Market opportunity: Is the “executable” market opportunity large enough for a return on the project investment?
Regulatory: Are all regulatory challenges understood? More importantly, companies must be sure they can overcome these challenges to enter the targeted product market.
Product claims: Regardless of its capabilities, a product or technology solution’s initial success may depend solely on this issue. Regulatory pathways will be dependent on the product’s claims, while market opportunities will rely on both marketing assertions and regulatory clearances. Thus, this issue impacts both time to market and marketability. Unfortunately, some companies develop their solution and then think about their claims. It is very important to decide on product claims at the earliest possible stage of development.
Clinical adoptability: Items like “human factors” and “clinician workflow” and “patient outcomes” are key items that need to be considered for clinical adoptability. There are numerous examples of promising technologies that have not been adopted simply because the clinician had to use his or her left hand instead of the right or because it took an extra two minutes to actually implement the solution.
Reimbursement: The above five items will be determining factors in organic innovation regardless of reimbursement. Therefore, it is important companies determine a way to manage these issues as they plan (in parallel) their reimbursement strategies for their targeted markets.
IP: It’s nice to build a proprietary platform or a robust patent portfolio, but companies that fail to clear their FTO status early (and often) in their product development process will have trouble launching their innovations in certain markets. It’s important to understand having a patent is not the same as the ability to have an FTO in a given market. Therefore, this issue is critical to understand and address in parallel throughout the product development cycle.
Operational footprint: In today’s tariff-impacted world, it’s important to understand from the beginning where the product will be manufactured. The ability to profitably sell a solution in the future may depend on manufacturing location(s).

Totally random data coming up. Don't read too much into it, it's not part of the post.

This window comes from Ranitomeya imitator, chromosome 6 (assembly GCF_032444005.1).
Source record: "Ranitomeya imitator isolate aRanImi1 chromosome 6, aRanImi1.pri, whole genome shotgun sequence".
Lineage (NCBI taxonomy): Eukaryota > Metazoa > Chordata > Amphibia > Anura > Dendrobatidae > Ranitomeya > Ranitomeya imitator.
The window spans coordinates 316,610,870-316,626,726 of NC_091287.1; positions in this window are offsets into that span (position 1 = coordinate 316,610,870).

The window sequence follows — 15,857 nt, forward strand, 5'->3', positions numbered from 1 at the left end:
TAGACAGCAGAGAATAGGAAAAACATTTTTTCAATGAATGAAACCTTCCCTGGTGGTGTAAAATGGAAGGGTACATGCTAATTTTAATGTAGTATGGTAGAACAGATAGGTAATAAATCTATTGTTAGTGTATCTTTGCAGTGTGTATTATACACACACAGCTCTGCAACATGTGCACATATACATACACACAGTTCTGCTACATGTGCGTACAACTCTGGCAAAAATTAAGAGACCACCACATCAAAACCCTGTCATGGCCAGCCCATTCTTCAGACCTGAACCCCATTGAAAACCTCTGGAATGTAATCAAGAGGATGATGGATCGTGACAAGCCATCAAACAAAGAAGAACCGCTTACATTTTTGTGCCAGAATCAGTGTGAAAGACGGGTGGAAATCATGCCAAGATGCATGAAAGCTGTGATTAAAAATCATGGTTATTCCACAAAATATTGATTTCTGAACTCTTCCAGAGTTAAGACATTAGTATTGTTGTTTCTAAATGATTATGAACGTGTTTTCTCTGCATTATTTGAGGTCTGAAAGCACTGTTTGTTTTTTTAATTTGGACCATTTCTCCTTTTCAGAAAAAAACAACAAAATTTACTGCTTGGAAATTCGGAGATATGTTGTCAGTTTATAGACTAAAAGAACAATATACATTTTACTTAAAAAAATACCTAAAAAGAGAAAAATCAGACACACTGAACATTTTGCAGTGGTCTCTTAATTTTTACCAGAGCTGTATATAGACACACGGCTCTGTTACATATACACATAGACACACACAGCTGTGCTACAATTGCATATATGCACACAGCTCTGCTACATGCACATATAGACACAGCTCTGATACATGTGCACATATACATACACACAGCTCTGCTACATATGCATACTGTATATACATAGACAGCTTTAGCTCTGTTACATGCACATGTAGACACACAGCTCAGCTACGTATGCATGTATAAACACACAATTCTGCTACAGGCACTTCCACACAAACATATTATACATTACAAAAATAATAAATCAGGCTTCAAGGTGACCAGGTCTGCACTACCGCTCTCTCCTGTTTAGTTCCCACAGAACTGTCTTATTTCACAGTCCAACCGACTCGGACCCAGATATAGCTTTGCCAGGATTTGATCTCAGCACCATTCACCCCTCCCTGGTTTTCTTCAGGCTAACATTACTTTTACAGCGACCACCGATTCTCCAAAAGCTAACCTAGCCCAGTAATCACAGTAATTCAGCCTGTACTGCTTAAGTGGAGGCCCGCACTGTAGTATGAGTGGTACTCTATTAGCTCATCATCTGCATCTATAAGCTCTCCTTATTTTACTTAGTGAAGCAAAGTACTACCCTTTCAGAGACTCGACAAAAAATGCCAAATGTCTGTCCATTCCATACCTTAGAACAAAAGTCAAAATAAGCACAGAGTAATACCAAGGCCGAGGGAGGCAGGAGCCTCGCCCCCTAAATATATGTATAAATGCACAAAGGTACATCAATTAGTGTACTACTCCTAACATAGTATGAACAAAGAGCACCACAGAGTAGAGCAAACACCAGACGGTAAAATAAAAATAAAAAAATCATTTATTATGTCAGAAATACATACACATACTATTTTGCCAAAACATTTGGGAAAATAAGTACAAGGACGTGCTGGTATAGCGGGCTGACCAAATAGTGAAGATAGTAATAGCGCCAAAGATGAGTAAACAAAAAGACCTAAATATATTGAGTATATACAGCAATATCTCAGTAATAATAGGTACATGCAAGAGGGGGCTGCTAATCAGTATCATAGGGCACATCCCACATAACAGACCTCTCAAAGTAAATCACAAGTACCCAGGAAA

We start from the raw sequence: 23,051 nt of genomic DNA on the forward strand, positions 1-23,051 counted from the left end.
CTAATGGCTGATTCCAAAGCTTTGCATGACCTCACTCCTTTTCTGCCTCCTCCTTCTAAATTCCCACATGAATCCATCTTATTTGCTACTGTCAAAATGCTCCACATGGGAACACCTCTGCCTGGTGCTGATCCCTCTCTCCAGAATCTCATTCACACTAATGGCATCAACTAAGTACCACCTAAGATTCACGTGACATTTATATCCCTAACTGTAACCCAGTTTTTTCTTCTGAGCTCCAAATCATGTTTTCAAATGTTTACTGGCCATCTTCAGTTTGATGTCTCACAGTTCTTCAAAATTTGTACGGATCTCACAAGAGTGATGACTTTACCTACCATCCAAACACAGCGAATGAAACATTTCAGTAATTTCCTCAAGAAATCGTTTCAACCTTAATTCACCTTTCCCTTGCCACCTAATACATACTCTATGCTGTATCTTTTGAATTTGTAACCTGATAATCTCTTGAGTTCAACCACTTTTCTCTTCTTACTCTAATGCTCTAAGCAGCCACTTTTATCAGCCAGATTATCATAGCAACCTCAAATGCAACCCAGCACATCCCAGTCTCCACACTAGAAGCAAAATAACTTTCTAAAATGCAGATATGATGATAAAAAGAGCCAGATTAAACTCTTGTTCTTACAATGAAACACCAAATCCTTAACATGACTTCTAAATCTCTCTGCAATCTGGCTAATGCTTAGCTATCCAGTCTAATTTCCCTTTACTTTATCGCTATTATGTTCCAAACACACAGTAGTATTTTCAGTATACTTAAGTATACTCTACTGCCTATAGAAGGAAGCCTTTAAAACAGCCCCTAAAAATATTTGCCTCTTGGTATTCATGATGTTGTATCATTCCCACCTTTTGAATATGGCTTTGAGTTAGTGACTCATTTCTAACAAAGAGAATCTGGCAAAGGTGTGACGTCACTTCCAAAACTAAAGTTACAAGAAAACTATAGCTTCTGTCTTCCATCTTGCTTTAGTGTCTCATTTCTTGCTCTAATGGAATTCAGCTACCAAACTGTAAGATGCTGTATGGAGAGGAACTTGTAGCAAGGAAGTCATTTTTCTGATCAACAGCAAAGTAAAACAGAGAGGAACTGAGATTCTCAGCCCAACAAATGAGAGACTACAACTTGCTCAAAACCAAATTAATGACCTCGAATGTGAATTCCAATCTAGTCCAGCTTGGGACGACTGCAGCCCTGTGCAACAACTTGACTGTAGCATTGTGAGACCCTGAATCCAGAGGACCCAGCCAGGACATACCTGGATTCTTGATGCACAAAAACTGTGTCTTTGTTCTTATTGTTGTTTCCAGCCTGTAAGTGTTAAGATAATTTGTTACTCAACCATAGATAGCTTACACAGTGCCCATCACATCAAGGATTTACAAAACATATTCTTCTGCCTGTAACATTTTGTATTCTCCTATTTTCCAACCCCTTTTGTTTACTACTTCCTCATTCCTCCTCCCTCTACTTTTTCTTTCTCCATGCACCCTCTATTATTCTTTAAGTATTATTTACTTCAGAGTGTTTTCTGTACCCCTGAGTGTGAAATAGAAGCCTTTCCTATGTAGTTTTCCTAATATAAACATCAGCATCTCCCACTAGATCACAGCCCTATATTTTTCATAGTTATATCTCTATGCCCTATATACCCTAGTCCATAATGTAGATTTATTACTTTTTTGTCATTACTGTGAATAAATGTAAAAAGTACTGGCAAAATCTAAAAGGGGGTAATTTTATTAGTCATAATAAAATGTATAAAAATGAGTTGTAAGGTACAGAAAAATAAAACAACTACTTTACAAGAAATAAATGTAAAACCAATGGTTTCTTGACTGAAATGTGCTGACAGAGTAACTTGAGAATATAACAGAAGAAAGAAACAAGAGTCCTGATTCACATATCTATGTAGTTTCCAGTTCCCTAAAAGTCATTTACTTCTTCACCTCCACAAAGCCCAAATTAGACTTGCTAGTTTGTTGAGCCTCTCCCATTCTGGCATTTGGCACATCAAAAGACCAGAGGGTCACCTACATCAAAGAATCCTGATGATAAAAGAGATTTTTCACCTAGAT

Supply chain: Similar to operational footprint, this issue is also now influenced by tariffs and other global issues. For example, some countries may require “local manufacturing content” to sell products; others may not mandate it but nevertheless charge a tariff for not having local content. Along with its operational footprint, a company’s supply chain strategy will have huge impacts on its future prosperity and product marketability.
All these factors (and more) must be considered early (and continuously) to successfully execute an internal R&D project.
As previously mentioned, it’s also possible to be successful using external innovation partners. In fact, sometimes this route may be the best option if an organization lacks the competencies to either develop the solution or channel the necessary relationships for it.
Using outside partners requires careful consideration of the kind of collaborations that best suit the project. They may include:
- Virtual teams for product development
- Licensing and/or distribution alliances
- Acquisition of the desired innovation
Whether choosing internal innovation, external options, or a mix of both, it’s critical C-Suite executives establish priorities and create a pathway to focus on the projects’ progress. Any major issues that arise should be dynamically addressed with inputs “from the top.” Creating this executive focus will increase an organization’s opportunities for successful innovation and diminish the risk of unpleasant (and costly) project surprises.
Regardless of the chosen path, product innovation is crucial to the medical technology industry—not only for its long-term success, but also for the health benefits it provides to patients. Companies with a patient-centric mindset are in a better position to develop the kind of innovation its customers want and ensure their longevity in a constantly changing industry.
Florence Joffroy-Black, CM&AA, is a longtime marketing and M&A expert with significant experience in the medical technology industry, including working for multi-national corporations based in the United States, Germany, and Israel. She can be reached at firstname.lastname@example.org.
Dave Sheppard, CM&AA, is a former medical technology Fortune 500 executive and is now a managing director at MedWorld Advisors. He can be reached at email@example.com.